Warsaw Business Journal, 2010-05-11
The Polish Finance Ministry has called a tender for privatisation of 83% of shares in Energa, an energy group. The deadline for preliminary offers is 1 June 2010. The price of the stake is estimated to be PLN 5bn (EUR 1.25bn USD 1.59bn). Polska Grupa Energetyczna (PGE), the biggest energy group in Poland, and PGNiG, a gas company, have expressed interest in Energa shares. Both companies are state-owned. Kulczyk Holdings, owned by the richest Pole Jan Kulczyk, also announced intention to bid.
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Government agrees on bill to liberate household electricity prices
Gazeta Wyborcza, 2010-05-11
Poland's government has finally agreed on the structure of the bill concerning the liberation of electricity prices, and how concessions for the poorest and most vulnerable will be structured. The bill envisages that electricity providers in Poland will be able to set their own prices for electricity supplied to household customers, who will be able to change suppliers, just as is currently the case with corporate and industrial clients of electricity providers in Poland today.

It was agreed that there needed to be some provision for vulnerable elements in society, and it is planned that those poorest people using the least amount of electricity will not have to pay for their use up to a certain threshold, and this will vary depending on the number of people in the household. In addition, it is reported that 629,000 people receiving social security payments will be able to claim a 30% discount on electricity bills.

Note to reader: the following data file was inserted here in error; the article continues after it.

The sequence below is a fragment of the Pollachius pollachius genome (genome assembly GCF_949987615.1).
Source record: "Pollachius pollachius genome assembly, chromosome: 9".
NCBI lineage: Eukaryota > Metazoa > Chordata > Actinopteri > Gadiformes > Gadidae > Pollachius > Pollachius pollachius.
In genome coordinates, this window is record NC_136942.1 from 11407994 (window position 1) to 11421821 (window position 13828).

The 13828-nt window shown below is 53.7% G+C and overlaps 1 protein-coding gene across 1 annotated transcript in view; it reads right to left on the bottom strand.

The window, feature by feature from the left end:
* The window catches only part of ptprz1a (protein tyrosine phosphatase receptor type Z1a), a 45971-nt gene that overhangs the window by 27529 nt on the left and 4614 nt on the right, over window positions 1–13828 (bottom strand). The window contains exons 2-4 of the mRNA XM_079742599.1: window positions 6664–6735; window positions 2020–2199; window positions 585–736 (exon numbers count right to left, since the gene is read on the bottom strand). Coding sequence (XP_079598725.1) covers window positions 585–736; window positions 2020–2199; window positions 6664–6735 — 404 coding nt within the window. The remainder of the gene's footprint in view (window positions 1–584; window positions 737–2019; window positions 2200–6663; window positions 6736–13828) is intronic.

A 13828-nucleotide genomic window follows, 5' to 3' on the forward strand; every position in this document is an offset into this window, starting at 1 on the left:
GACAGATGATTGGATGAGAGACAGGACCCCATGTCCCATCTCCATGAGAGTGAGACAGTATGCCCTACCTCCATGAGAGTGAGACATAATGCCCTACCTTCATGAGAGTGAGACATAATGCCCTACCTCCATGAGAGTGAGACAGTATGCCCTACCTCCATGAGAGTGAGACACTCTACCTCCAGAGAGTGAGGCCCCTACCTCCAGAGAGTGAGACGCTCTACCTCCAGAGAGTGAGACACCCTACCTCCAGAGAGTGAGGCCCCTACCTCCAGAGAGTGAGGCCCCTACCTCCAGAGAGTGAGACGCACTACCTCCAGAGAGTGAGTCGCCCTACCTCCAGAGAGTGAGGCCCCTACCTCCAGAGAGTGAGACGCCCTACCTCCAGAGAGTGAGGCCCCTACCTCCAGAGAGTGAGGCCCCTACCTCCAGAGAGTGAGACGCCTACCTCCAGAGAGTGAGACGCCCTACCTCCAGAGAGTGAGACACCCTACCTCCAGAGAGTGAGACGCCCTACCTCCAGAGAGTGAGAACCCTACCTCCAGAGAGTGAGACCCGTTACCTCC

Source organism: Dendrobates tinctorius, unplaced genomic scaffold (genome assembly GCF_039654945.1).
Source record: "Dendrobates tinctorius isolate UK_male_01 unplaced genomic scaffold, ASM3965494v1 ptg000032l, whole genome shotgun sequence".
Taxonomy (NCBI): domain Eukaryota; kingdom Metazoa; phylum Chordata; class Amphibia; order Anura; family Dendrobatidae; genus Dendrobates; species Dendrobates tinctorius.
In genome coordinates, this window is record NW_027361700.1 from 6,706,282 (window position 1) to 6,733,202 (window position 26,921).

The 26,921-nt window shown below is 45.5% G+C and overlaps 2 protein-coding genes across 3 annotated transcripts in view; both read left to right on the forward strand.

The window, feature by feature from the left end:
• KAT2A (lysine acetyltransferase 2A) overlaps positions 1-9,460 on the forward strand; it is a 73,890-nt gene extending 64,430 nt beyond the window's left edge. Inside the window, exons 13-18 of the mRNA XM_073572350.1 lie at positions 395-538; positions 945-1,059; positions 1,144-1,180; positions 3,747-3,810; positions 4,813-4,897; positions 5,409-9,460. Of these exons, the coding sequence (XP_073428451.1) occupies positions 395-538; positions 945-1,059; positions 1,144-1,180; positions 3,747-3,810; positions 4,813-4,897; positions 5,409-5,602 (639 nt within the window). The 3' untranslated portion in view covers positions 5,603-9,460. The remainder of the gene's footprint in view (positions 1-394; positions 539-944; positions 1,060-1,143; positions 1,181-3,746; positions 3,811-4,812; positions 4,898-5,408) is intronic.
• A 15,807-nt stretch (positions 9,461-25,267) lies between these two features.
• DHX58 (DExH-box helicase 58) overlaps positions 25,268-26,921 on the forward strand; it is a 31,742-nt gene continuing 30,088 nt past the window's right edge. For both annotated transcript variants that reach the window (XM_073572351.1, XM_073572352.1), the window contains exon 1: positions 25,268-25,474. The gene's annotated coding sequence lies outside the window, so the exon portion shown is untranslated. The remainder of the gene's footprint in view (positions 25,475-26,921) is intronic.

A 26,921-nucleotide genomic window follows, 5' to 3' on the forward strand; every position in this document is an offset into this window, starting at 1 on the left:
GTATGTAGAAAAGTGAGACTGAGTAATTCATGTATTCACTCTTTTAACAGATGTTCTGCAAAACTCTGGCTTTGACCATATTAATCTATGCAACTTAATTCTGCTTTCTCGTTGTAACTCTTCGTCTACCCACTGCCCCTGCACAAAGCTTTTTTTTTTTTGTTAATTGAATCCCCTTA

The government will, it is thought, compensate for these extra subsidies with the extra tax revenue it expects to gain from higher electricity prices. The draft bill will now be prepared to be put forward in the lower house of the Polish parliament, the Sejm.
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Government agrees to sell 53% of Tauron shares
Gazeta Wyborcza, 2010-05-11